Cascade Canal

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The Cascade Canal is a canal located in Klamath and Jackson counties, in the U.S. State of Oregon. It delivers water from Fourmile Lake in the Klamath River watershed over the Cascade Divide to Fish Lake in the Rogue River watershed.[1] It diverts approximately 5,462 acre feet (6,737,000 m3) annually into Fish Lake.[2] About 33 percent of the water diverted from Fourmile Lake is lost or spilled on the way to Fish Lake.[1]

History[edit]

Because of water shortages in the nearby Rogue Valley, the Fish Lake Water Company was established in 1898 to find a way to aid irrigation in the region. The company proposed to enlarge Fish Lake and create Fourmile Lake for added water storage, diverting water from Fourmile Lake to Fish Lake to supplement Little Butte Creek. Fourmile Lake Dam and Fish Lake Dam were constructed in 1906 and 1908, respectively. Construction of the Cascade Canal began in 1910. By 1915, 17,000 feet (5,200 m) of the canal had been constructed. It was completed in the fall of 1915 when the last 7,500 feet (2,300 m) of the canal was built, reaching Fish Lake.[3]

Course[edit]

The Cascade Canal begins at Fourmile Lake, located 5,748 feet (1,752 m) above sea level.[4] It travels southeast, around a ridge named Rye Spur (sometimes known as Aye Spur).[4][5] At the edge of Rye Spur, the canal curves right forming a half-circle of about 0.5 miles (0.80 km) radius, then travels northwest until it meets Ursa Creek. At Ursa Creek, it turns sharply southwest, along Mount McLoughlin's flanks. The canal is crossed by the Pacific Crest Trail and Oregon Route 140 near the Cascade Divide.[4][6] It crosses the divide directly between Mount McLoughlin and Brown Mountain, before descending to Fish Lake, at an elevation of 4,639 feet (1,414 m).[4] Overall, the canal drops a total of 1,109 feet (338 m).[Note 1]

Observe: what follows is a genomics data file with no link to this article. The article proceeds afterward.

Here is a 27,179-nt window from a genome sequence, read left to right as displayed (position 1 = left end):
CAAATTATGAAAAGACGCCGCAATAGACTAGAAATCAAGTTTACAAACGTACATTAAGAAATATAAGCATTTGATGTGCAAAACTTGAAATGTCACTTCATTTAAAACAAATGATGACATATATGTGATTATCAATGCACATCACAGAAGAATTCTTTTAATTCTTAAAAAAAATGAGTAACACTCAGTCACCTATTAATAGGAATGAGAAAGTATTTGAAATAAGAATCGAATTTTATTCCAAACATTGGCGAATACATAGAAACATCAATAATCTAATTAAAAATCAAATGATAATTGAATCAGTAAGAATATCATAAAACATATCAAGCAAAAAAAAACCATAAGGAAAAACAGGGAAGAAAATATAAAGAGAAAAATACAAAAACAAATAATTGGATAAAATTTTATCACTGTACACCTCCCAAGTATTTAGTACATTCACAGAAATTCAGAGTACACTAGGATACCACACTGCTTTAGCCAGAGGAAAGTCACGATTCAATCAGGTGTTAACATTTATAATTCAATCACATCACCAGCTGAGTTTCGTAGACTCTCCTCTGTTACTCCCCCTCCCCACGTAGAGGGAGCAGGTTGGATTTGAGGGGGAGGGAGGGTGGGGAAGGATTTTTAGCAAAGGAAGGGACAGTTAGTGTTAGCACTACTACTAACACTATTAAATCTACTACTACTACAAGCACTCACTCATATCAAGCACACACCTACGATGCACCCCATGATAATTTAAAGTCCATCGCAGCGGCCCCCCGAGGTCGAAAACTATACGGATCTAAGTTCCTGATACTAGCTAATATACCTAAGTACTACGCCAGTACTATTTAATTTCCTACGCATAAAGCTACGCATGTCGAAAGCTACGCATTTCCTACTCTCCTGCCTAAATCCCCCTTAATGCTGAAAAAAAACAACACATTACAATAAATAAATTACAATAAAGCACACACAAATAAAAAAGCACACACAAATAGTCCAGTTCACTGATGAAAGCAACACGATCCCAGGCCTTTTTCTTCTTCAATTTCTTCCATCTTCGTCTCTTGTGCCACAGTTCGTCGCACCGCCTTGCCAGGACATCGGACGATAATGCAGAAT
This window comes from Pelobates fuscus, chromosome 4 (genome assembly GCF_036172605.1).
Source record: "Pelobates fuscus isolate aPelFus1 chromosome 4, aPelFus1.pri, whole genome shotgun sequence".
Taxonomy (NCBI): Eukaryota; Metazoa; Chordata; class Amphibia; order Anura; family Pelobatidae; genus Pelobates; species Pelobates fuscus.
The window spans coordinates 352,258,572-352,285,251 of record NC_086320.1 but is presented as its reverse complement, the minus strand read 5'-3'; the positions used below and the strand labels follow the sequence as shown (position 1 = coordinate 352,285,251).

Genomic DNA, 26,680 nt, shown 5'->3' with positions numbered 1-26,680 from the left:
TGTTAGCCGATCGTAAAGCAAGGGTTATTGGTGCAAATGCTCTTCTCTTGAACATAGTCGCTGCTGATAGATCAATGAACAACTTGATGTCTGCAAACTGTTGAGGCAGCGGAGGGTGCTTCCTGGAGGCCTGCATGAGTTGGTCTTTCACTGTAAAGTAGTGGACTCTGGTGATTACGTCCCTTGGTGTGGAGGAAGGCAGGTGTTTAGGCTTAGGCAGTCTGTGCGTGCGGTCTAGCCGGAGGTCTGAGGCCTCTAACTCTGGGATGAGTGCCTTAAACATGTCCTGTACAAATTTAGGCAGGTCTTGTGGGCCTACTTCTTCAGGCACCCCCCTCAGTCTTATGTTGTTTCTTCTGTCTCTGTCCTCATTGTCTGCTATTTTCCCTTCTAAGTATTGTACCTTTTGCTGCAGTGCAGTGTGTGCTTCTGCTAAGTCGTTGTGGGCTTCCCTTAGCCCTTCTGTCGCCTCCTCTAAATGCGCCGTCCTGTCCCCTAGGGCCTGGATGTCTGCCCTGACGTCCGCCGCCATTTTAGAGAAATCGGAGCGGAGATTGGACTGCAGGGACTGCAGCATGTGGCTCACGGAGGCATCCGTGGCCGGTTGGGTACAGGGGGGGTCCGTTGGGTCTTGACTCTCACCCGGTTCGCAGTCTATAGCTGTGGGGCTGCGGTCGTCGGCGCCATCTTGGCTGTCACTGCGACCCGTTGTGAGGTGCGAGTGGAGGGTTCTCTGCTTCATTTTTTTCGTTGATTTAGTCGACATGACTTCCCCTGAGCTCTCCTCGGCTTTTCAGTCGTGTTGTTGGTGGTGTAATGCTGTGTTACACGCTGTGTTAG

Notes[edit]

  1. ^ Total drop calculated by subtracting Fish Lake's elevation from Fourmile Lake's elevation.

References[edit]

  1. ^ a b "Biological Assessment on Continued Operation and Maintenance of the Rogue River Basin Project and Effects on Essential Fish Habitat under the Magnuson-Stevens Act" (PDF). United States Bureau of Reclamation. August 2003. Archived from the original (PDF) on September 5, 2008. Retrieved November 29, 2009.
  2. ^ La Marche, Jonathan (February 22, 2001). "Water Imports and Exports Between The Rogue and Upper Klamath Basin". Archived from the original (DOC) on July 20, 2011. Retrieved November 29, 2009.
  3. ^ "The Rogue River Basin Project Talent Division" (PDF). United States Bureau of Land Management. Archived from the original (PDF) on 2011-06-14. Retrieved November 29, 2009.
  4. ^ a b c d Oregon Road and Recreation Atlas (Map) (4th ed.). 1:250,000. Benchmark Maps. 2010. p. 97. ISBN 978-0-929591-62-9.
  5. ^ "Rye Spur". Geographic Names Information System. United States Geological Survey. November 28, 1980. Retrieved November 29, 2009.
  6. ^ Schaffer, Jeffrey (2004). Oregon and Washington: From the California Border to the Canadian Border (7th ed.). Wilderness Press. p. 83. ISBN 978-0-89997-375-3.

Coordinates: 42°25′04″N 122°14′07″W / 42.41778°N 122.23528°W / 42.41778; -122.23528